Imperial Amazon -- 帝王鹦哥 (Amazona imperialis)

Female imperial Amazon on perch
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Imperial Amazon fact file

Imperial Amazon description

GenusAmazona (1)

The imperial Amazon is a spectacular parrot and the national bird of Dominica (4). It is the largest member of the genus Amazona, and is one of the rarest parrots in the world (5). The two sexes are similar in appearance, with a dark maroon-purple head featuring some greenish-blue feathers; the ear-coverts are reddish-brown and the cheeks are maroon. The upperparts of this parrot are green; the wings have typical red wing spots, as with all Amazona, and long flight feathers that become purplish-blue at the tips (6) (7). The purple feathers of the underparts have blackish fringes, creating a scaled appearance. The reddish tail has a greenish-blue tip (2) (6). Juveniles are generally similar to adults, but typically have a duller-coloured plumage, and brown rather than red irises (6) (7). A loud trumpet-like call is produced in flight, and a range of squawks and whistles, particularly a high-pitched “weep-weep-weep”, are emitted at other times (2) (7).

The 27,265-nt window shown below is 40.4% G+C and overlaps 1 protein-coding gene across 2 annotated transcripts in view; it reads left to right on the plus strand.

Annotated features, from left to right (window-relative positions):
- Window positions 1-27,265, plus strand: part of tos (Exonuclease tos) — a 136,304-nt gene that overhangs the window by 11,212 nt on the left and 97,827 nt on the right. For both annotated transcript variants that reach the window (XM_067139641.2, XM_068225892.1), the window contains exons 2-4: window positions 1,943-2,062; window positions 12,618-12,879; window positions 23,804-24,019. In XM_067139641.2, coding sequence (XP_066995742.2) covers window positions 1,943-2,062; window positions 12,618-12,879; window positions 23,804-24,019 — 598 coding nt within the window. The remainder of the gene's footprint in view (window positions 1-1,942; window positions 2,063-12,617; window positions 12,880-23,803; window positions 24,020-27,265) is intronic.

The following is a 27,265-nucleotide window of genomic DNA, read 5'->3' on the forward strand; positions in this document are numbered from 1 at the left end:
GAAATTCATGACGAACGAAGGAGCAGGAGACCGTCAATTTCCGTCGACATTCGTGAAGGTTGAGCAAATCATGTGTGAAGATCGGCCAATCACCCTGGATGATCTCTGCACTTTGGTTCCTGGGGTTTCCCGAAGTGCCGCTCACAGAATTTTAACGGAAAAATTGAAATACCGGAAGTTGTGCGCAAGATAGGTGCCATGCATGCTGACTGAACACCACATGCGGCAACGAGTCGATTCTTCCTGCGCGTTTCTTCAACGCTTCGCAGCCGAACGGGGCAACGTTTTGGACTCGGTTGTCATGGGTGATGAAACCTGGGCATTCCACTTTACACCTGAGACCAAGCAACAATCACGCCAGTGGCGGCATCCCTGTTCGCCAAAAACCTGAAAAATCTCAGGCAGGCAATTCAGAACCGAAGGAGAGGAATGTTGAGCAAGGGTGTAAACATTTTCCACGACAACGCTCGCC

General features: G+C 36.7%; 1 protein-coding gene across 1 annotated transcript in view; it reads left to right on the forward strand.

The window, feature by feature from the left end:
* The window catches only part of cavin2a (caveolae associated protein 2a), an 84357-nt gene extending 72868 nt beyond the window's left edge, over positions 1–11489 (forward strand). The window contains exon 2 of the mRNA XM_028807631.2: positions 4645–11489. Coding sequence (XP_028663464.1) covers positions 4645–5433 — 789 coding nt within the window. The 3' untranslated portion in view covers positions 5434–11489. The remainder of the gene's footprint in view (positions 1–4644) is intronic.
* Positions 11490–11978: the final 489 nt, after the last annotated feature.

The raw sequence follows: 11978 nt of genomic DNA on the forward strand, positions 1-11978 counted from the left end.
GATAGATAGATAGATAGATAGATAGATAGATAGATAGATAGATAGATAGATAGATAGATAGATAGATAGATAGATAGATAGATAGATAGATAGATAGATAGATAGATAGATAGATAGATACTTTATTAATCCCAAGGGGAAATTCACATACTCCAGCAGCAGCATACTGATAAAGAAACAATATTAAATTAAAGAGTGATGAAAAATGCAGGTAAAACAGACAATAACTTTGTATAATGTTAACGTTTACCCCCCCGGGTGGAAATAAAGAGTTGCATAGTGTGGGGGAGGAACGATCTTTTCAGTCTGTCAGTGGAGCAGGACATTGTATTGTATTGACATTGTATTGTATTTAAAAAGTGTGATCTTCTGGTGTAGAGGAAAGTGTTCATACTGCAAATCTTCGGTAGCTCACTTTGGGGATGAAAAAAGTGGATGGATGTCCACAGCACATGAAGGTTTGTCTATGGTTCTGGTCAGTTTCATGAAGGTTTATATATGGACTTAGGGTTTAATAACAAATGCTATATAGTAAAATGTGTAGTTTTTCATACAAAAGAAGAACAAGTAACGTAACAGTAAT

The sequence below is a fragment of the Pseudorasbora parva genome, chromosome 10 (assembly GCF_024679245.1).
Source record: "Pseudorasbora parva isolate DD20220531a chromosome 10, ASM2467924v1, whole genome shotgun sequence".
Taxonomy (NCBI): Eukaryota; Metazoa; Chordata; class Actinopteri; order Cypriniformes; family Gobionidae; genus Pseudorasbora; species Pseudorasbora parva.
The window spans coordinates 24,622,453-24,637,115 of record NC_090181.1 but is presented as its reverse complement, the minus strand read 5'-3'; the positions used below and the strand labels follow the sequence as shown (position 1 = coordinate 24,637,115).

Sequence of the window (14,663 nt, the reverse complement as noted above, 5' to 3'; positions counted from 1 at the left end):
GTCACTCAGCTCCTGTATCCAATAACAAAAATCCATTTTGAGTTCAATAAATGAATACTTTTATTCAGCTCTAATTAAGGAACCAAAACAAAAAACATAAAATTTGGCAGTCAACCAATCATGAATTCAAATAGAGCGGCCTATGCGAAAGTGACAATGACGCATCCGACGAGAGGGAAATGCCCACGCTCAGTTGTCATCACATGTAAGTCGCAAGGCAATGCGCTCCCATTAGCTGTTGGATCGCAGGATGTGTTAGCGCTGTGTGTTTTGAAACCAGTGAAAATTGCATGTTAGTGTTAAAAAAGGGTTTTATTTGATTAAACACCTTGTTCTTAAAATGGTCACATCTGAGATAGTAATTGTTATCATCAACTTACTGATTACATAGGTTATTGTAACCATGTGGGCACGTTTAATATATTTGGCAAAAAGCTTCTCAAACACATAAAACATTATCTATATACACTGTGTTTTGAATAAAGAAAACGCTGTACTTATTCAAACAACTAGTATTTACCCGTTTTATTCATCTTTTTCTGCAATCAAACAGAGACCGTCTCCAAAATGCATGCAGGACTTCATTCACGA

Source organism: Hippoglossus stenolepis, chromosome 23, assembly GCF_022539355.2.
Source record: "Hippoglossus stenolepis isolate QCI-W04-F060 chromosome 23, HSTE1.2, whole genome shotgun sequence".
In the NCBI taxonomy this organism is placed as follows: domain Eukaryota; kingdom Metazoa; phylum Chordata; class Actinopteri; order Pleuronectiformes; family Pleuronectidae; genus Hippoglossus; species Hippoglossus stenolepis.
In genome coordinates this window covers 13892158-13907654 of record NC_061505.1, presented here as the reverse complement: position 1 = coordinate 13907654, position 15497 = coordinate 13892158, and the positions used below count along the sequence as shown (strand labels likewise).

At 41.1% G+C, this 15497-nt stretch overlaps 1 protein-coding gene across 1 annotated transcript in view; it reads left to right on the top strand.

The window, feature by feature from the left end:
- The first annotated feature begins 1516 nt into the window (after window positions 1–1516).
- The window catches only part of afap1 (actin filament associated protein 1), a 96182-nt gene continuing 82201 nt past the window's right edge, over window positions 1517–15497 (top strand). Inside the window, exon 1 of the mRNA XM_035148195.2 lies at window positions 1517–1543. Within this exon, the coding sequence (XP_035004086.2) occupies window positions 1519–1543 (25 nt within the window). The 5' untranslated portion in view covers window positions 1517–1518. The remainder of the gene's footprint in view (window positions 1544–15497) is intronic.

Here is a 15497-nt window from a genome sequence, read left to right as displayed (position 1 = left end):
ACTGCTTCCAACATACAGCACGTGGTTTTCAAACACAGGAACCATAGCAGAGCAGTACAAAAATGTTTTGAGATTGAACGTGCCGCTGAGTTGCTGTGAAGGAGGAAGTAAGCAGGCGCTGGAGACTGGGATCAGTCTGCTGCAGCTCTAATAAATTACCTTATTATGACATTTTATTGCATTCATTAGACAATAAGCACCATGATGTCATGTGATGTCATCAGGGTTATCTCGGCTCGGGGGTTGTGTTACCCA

Also known as
imperial parrot, sisserou.
Amazona Imperial.
Length: 45 cm (2)

Imperial Amazon biology

Despite its shy and reclusive nature, and the inaccessibility of much of its habitat, new research technologies are revealing much about the imperial Amazon’s ecology. It nests in cavities in tall trees, but observation of nests is difficult as the cavities are typically concealed in vines and plants (2). Breeding typically occurs during the dry season between February and June, when resources are most abundant (2) (9), but nesting may also occur during other months depending upon rainfall and food abundance (7). Pairs of imperial Amazons defend their territory from late December until their chicks have fledged (7). Field observations suggest they may breed every other year, with only one fledgling per nest having ever been observed (8) (9), and the young appear to associate with their parents for up to a year post-fledging (7). Although it had been previously speculated that one young is typically raised from a clutch of two eggs, a clutch of two has only recently been confirmed from the first clutch of captive-laid eggs at the Parrot Conservation and Research Centre in Roseau, Dominica, in April 2006 (7).